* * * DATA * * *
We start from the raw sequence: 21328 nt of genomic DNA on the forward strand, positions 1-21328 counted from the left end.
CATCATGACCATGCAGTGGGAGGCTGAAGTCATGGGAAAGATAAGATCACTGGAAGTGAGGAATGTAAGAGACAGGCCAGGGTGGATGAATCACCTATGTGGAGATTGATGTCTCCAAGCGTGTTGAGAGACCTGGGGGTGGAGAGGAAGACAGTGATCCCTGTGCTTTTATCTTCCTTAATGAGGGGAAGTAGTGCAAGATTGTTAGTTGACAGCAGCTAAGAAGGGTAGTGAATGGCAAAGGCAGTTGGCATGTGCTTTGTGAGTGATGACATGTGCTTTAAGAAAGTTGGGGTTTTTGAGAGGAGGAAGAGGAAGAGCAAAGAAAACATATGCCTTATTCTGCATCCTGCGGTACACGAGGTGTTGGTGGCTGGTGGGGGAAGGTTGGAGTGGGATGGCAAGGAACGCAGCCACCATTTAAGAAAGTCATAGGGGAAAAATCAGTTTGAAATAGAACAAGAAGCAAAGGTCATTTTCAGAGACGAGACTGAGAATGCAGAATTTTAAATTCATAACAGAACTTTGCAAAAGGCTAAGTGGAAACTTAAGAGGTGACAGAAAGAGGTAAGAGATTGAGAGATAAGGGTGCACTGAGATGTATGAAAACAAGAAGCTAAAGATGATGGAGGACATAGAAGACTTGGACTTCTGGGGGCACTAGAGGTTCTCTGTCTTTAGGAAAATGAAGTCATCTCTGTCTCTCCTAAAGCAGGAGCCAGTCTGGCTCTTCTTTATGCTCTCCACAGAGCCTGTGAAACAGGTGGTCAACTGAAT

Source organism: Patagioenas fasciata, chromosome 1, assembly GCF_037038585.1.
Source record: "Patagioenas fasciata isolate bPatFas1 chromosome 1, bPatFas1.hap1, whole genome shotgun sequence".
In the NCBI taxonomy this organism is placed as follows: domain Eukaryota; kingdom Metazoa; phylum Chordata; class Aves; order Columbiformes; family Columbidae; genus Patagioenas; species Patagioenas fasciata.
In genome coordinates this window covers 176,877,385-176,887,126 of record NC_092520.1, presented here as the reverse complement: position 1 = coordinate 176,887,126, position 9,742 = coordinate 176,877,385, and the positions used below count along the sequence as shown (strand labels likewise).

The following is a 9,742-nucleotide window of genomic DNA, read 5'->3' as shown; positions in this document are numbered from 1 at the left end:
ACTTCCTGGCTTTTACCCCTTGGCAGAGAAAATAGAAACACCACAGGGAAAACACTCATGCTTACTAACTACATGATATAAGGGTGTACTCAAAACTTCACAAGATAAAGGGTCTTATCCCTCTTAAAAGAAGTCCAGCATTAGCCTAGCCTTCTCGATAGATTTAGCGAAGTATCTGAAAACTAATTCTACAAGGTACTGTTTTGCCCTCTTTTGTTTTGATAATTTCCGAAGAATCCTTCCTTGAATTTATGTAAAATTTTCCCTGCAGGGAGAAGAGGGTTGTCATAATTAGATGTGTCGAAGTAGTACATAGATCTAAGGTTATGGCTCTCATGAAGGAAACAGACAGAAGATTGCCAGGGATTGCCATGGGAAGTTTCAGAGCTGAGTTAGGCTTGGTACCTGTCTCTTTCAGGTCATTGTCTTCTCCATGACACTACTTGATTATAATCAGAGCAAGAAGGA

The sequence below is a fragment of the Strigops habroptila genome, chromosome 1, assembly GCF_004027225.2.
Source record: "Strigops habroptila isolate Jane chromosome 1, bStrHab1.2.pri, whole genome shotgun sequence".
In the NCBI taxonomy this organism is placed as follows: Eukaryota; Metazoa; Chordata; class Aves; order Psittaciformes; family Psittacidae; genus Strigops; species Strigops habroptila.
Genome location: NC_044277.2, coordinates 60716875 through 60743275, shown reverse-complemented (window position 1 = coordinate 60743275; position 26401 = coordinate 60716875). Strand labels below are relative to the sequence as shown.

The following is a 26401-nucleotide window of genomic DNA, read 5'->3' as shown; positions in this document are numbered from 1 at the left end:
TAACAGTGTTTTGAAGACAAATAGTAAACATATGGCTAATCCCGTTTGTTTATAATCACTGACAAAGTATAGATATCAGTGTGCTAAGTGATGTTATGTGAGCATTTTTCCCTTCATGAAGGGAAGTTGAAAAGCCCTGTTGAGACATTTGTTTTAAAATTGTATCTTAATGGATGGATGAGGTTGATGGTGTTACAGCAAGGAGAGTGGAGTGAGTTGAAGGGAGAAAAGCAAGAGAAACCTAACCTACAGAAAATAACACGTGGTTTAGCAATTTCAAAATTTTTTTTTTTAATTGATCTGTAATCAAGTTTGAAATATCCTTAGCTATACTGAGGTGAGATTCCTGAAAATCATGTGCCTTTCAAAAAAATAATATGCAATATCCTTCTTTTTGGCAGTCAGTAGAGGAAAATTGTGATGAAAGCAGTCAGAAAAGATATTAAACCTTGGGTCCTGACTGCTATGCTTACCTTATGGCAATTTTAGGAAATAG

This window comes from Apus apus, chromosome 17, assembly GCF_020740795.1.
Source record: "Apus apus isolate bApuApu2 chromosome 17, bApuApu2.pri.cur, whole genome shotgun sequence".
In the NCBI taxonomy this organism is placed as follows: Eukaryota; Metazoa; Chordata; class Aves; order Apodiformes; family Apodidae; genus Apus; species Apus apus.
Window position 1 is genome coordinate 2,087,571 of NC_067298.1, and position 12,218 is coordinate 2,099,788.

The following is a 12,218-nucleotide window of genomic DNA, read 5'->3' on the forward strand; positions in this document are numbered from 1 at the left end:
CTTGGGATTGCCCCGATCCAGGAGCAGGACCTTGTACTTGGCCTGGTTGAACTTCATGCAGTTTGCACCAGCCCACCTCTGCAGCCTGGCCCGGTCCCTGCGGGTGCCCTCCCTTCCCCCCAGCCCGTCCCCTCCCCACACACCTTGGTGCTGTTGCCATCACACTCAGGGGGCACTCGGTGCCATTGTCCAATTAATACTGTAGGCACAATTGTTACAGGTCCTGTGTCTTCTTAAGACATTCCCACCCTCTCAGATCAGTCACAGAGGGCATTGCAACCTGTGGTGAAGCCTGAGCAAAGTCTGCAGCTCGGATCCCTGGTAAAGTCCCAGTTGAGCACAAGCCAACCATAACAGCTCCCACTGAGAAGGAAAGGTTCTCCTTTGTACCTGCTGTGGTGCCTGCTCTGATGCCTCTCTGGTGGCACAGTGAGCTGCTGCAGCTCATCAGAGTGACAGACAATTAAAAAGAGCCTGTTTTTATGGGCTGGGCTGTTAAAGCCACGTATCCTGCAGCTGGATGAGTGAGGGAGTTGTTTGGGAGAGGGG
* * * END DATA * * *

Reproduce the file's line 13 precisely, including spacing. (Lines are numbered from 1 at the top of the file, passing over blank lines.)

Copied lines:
The following is a 26401-nucleotide window of genomic DNA, read 5'->3' as shown; positions in this document are numbered from 1 at the left end: